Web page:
Barclays PLC (NYSE:BCS) Q4 2017 Earnings Conference Call February 22, 2018 4:30 AM ET
James Staley - Group CEO & Director
Tushar Morzaria - Group Finance Director & Director
Michael Helsby - Bank of America Merrill Lynch
Thomas Rayner - Exane BNP Paribas
Andrew Coombs - Citigroup
Martin Leitgeb - Goldman Sachs Group Inc.
Claire Kane - Crédit Suisse AG
Fahed Kunwar - Redburn
Alastair Ryan - Bank of America Merrill Lynch
Jonathan Pierce - Exane BNP Paribas
Edward Firth - Macquarie Research
Christopher Cant - Autonomous Research
Robert Noble - RBC Capital Markets
Raul Sinha - JPMorgan Chase & Co.
Good morning, everyone, and thank you for joining our full year earnings presentation. 2017 was a year of considerable strategic progress for Barclays. On the 1st of June, we continued the sell-down of our shareholding in Barclays Africa to a level which will permit regulatory deconsolidation.
We closed Barclays Non-Core unit six months ahead of time on the 1st of July. So over a two-year period, our Non-Core team eliminated some £95 billion of risk-weighted assets, sold more than 20 businesses and exited operations in a dozen countries. And we saw realized savings of over £2 billion. Between Africa, Non-Core and other restructuring, our overall payroll is now down some 56,000 people since I joined the firm a little over two years ago.
We've also established our service company, which employs 52,000 out of our total headcount of 80,000. The ServCo delivers a unified approach to our Core business processes such as operations, technology and functional services. By December, we largely completed the work to build our U.K. ring-fenced bank, which is expected to be up fully running six weeks from now. Taken together, these accomplishments mean that we have completed our restructuring of Barclays and strategically recast the company as a diversified, transatlantic, consumer and wholesale bank.
The benefits of all these actions in terms of cost efficiencies, balance sheet strength and improvements in operational effectiveness, are already being felt throughout the bank. While we've got some way to go in terms of delivering exceptional returns at a group level, I'm encouraged by how we're executing on the plans we've laid out, and momentum is building. Our group PBT increased by 10% year-on-year, driven in large part by a reduction in Non-Core losses. Group RoTE, excluding material items, improved to 5.6%.
In Barclays U.K., profitability held up as we saw a good progress in mortgages, deposit growth and mobile banking. Our Consumer Cards and Payments business in Barclays International continued to produce very strong income as well as managing all its risks. In the fourth quarter, our CIB performed fairly well relative to the market, with our fixed income and currency trading comparing favorably against peers in that same period.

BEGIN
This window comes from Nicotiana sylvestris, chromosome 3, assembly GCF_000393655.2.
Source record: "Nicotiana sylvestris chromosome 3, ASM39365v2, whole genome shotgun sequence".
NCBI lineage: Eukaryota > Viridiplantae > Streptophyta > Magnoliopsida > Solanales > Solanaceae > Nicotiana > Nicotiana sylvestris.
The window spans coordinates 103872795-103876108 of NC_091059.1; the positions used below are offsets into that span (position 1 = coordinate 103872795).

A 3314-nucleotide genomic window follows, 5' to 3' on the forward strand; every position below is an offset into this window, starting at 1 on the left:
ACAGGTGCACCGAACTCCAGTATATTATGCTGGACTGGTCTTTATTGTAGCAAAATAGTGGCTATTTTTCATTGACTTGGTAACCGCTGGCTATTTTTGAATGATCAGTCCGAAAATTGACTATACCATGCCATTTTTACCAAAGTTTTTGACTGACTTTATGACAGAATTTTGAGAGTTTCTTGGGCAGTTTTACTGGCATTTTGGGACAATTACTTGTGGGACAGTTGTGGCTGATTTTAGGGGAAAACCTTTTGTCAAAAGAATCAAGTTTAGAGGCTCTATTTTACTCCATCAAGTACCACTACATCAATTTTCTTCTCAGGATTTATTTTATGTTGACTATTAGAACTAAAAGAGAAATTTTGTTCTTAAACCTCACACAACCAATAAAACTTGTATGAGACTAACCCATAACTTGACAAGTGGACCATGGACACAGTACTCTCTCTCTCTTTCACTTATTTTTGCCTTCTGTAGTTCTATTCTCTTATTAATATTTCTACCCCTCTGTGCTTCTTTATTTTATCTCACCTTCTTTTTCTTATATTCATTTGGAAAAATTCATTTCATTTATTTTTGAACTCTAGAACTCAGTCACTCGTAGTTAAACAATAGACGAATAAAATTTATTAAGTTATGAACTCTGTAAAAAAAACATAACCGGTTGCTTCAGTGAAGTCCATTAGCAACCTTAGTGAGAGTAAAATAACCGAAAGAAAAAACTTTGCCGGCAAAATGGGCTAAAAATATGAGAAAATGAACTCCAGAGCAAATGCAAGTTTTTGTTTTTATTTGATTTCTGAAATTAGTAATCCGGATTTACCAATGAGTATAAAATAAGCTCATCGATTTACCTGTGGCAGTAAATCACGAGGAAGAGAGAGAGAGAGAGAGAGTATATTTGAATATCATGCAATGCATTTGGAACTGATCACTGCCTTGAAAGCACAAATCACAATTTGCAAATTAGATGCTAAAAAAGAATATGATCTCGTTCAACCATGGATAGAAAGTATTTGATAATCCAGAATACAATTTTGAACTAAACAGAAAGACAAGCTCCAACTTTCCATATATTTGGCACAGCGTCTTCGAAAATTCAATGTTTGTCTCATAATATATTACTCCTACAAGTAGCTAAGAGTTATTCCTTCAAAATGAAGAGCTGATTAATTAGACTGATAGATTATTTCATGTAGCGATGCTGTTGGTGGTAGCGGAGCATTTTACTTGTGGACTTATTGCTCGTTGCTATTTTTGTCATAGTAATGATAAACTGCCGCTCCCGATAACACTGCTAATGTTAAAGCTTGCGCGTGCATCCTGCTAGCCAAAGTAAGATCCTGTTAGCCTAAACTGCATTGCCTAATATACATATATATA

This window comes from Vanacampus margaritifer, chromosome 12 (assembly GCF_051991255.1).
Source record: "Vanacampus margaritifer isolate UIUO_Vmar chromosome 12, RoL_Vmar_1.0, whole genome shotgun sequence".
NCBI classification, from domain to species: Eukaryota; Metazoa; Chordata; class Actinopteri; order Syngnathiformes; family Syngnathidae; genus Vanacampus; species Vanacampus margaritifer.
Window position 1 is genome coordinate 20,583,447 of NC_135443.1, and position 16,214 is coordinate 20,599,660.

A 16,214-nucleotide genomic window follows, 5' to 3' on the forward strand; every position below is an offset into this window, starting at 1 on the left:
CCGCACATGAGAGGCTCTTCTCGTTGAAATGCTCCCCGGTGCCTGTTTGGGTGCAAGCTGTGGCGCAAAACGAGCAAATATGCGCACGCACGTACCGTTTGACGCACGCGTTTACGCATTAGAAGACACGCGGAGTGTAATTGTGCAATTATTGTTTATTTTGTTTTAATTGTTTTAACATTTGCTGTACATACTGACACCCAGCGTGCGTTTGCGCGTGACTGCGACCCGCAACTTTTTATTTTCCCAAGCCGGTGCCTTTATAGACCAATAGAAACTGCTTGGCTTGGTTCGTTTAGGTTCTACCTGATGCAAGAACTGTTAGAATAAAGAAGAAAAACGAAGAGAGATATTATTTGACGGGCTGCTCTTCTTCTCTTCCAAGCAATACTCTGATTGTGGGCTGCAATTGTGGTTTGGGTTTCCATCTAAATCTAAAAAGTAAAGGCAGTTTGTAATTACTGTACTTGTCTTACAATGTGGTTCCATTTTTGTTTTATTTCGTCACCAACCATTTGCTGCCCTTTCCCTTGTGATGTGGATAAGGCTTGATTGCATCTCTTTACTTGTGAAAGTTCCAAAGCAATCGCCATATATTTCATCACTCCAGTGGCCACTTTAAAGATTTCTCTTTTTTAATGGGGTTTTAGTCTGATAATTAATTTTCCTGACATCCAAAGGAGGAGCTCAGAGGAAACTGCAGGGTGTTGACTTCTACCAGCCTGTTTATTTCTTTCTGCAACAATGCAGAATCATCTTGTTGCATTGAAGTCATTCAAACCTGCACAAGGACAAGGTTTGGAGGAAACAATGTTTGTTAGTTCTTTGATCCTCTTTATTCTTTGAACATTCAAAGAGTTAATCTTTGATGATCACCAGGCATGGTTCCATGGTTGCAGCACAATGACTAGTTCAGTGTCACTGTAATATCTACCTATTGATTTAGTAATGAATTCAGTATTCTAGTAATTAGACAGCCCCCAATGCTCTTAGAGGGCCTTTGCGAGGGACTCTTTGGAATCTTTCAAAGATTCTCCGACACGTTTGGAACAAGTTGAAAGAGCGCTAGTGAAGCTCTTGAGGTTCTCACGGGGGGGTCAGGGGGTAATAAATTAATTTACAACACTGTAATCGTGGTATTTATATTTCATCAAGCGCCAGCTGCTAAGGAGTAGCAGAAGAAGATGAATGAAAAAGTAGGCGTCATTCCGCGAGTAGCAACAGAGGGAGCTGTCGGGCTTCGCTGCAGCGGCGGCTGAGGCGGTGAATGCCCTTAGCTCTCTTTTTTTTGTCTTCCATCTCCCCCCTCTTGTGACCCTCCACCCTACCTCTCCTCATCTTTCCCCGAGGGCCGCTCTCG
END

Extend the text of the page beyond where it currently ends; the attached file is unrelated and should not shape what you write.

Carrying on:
As we're only seven weeks into the first quarter of 2018, it is too early to offer formal guidance for the quarter. But we are pleased with the start to the year, and in particular, in the markets business of our Corporate and Investment Bank where income so far is tracking above the level of the core funding period in 2017, and that's in both dollar terms and sterling terms. But perhaps most importantly of all, we entered 2018 in a strong capital position. And this morning, we have printed a CET1 capital ratio of 13.3% for the year ending December 2017. And this was despite a 20 basis point headwind in the fourth quarter from the reevaluation of U.S. deferred tax assets and a roughly 10% or 10 basis points charge for some litigation and conduct matters.
This level of capital is comfortably within our end-state target range of around 13%. And it means that Barclays today is in a position to generate excess capital through profits. And our capacity to do so will increase over time. We have a portfolio of profitable businesses producing significant earnings, and we have plans and investments in place to grow those earnings over time, plans which I covered in my remarks at our third quarter results. At that time, we set ambitious but obtainable targets for group returns for greater than 9% in 2019 and of greater than 10% in 2020. These are based on a CET1 ratio of around 13% and exclude litigation and conduct.
We gave related guidance for group costs in 2019 of between £13.6 billion to £13.9 billion, also excluding litigation and conduct. We remain confident in our ability to achieve those return targets, and my team and I are resolutely focused on execution against our strategy of being a diversified transatlantic bank. It is worth emphasizing in this context that Barclays today generates around 40% of our profits in the United States. We will consequently benefit materially from the recent corporate tax cut in the U.S.
Tushar will cover the positive impact of this on the group's effective tax rate in his remarks. But the effect of this change, plus the opportunity in time, to retire historically expensive financing from the '08/'09 financial crisis will act as a tailwind for earnings this year and in subsequent years to come. I do acknowledge that we still have a number of significant legacy conduct issues left to address, and these will need to be dealt with, for sure, in due course. Nevertheless, the confidence I have in the quality of each of our businesses and the execution of that strategy and in the strong and sustainable capital generation capability within this group, is reflected in the policy of the capital returns I have set out this morning.